Wagner and the Wesendonck Lieder
Richard Wagner: May 22, 1813 – February 13, 1883
The late 1840s saw revolutionary uprisings across Europe. In early May 1849, a popular uprising broke out in Dresden, capital of the Kingdom of Saxony, when King Frederick Augustus II refused to accept the Frankfurt Constitution and called Prussian troops to support his rule. The king and his government were soon forced to flee to the fortress of Königstein, leaving the capital in the hands of revolutionaries. However, the rebel victory (this sounds like Star Wars, doesn’t it?). was short-lived, and within a week, the Saxon army, supported by Prussian troops, retook Dresden and restored the king’s rule in Saxony.
After the performances of his operas Rienzi and The Flying Dutchman in Dresden, Wagner was appointed the Royal Saxon music director of the court orchestra for life in 1843. After the completion of Lohengrin in May 1848, Wagner passionately engaged himself in the revolution. Under the influence of his friend August Röckel, who introduced him to utopian-socialist ideas, he supported the democratic/republican movement. He thought that the revolution would bring a thorough democratization and a renewal of society, a unified nation-state, and basic reforms in the sphere of culture and the arts that should put in practice his theoretical ideas on art, especially his conception of the complete work of art. His “Proposal for the Organization of a German National Theater for the Kingdom of Saxony” remained, however, unnoticed. At a meeting of the Dresden fatherland union on June 14, he lectured on the subject “What about the character of the republican efforts vis-à-vis the kingdom?” in which he appealed to the Saxon king to renounce the throne and to place himself at the head of the Free State of Saxony as a president. After this incident Wagner was defamed and snubbed in the court circles and by noble society in Dresden.
Wagner was actively engaged in the Dresden uprising from May 3-9, 1849. He supported the provisional government, took part in the information service of the insurgents, and called upon the Saxon military to fraternize with the insurgents. Together with the leaders of the uprising, he left Dresden on May 9 for Chemnitz, from which the music director avoided the warrant for his arrest by flight, first to Weimar, then, with the help of Liszt, to Zurich, Switzerland, where he sought the support of friends.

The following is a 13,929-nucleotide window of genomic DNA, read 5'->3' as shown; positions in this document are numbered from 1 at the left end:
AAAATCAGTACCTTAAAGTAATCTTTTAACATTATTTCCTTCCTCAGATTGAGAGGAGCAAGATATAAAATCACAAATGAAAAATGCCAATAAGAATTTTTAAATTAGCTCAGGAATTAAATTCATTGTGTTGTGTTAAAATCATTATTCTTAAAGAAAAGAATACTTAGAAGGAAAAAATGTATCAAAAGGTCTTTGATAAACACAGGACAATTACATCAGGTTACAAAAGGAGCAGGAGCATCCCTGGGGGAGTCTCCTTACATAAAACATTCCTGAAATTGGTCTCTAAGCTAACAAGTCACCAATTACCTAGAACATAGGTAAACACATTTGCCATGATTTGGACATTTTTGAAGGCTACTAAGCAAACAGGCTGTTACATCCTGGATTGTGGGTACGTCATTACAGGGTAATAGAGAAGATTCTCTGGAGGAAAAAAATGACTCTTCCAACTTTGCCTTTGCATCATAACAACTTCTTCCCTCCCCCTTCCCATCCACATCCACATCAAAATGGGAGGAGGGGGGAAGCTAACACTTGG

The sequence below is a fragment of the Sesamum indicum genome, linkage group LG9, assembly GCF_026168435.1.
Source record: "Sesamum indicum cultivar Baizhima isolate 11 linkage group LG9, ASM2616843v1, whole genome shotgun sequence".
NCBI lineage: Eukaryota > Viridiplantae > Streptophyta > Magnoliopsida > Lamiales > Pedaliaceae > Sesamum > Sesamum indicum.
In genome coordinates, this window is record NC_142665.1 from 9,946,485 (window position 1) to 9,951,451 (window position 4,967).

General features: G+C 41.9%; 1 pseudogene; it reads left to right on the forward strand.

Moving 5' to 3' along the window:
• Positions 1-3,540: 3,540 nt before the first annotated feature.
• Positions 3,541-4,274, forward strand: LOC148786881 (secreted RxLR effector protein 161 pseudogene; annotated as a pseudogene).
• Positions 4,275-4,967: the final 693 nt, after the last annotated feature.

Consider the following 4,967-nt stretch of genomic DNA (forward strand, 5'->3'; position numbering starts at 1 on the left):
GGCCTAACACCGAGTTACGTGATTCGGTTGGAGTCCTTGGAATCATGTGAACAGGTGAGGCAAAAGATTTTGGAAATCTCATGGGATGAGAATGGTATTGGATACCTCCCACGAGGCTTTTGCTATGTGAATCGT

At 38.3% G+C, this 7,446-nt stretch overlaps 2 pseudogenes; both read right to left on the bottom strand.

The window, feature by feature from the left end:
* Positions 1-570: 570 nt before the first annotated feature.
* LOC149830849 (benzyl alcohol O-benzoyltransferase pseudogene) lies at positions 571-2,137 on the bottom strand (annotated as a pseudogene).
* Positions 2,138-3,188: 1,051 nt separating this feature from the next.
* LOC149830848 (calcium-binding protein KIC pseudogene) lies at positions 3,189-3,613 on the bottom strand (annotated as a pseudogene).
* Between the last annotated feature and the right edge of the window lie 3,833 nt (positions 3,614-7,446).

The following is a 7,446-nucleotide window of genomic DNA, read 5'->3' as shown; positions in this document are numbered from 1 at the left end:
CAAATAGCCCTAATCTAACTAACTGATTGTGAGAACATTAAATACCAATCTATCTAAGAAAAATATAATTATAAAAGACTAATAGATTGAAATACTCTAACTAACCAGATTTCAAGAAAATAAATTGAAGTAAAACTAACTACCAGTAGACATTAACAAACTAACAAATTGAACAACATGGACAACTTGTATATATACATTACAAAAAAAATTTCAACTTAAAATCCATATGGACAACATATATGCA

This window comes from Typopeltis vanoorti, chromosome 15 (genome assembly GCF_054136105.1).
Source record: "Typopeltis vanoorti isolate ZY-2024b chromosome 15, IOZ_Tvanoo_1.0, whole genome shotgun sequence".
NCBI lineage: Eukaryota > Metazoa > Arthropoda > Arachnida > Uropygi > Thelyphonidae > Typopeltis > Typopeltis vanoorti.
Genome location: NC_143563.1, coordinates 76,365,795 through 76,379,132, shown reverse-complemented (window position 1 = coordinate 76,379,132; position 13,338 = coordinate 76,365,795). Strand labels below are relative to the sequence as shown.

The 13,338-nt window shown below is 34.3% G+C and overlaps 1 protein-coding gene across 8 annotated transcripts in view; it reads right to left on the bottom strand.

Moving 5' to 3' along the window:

While in exile in Zurich Wagner continued to work on his theoretical works and the opera Das Rheingold; he also participated in local musical life. One thing that did not change for him during his exile was the precariousness of his pecuniary position. That is to say that, as usual, he was broke.
Otto Wesendonck, a wealthy silk merchant made a generous loan to Wagner in 1852. More important to this Spiel is that Wagner, through Wesendonck, met Mrs. Wesendonck, the young, pretty, and artistic wife of the merchant. She quickly fell under Wagner’s spell. Wagner, however, had equally succumbed to Mathilde’s charms, resulting in her becoming both his lover and muse.
There were two chief inspirations that occurred simultaneously in 1854 that gave birth to the idea for his opera Tristan und Isolde: his reading of the philosopher Arthur Schopenhauer, and his ongoing love for Mathilde. In August of 1857 he set aside work on the opera Siegfried to begin work on the poem for Tristan und Isolde. While all of this was happening, Otto Wesendonck, who had bought an estate outside of Zurich, allowed Wagner and his wife to move into a cottage on the grounds for a nominal fee. This took place in late April of 1857. As he worked at the poem of Tristan beginning in August, the close proximity to Mathilde induced him to read to her each evening his work in progress. (It was during this time that Wagner made the acquaintance of his future wife Cosima, just then a newlywed to his friend, the conductor Hans von Bülow; Wagner’s life was nothing if not messy.)
This intense interaction with the poet/composer inspired Mathilde to compose five passionate poems of her own, which Wagner set for voice and piano, during the winter of 1857 as he worked on the first act of Tristan. Mathilde later wrote in her memoirs that he took each of her poems upon their completion and gave to them a “supreme transfiguration and consecration” with his music.
I just have to say, and this is of course my opinion, that the poetry in German is really bad.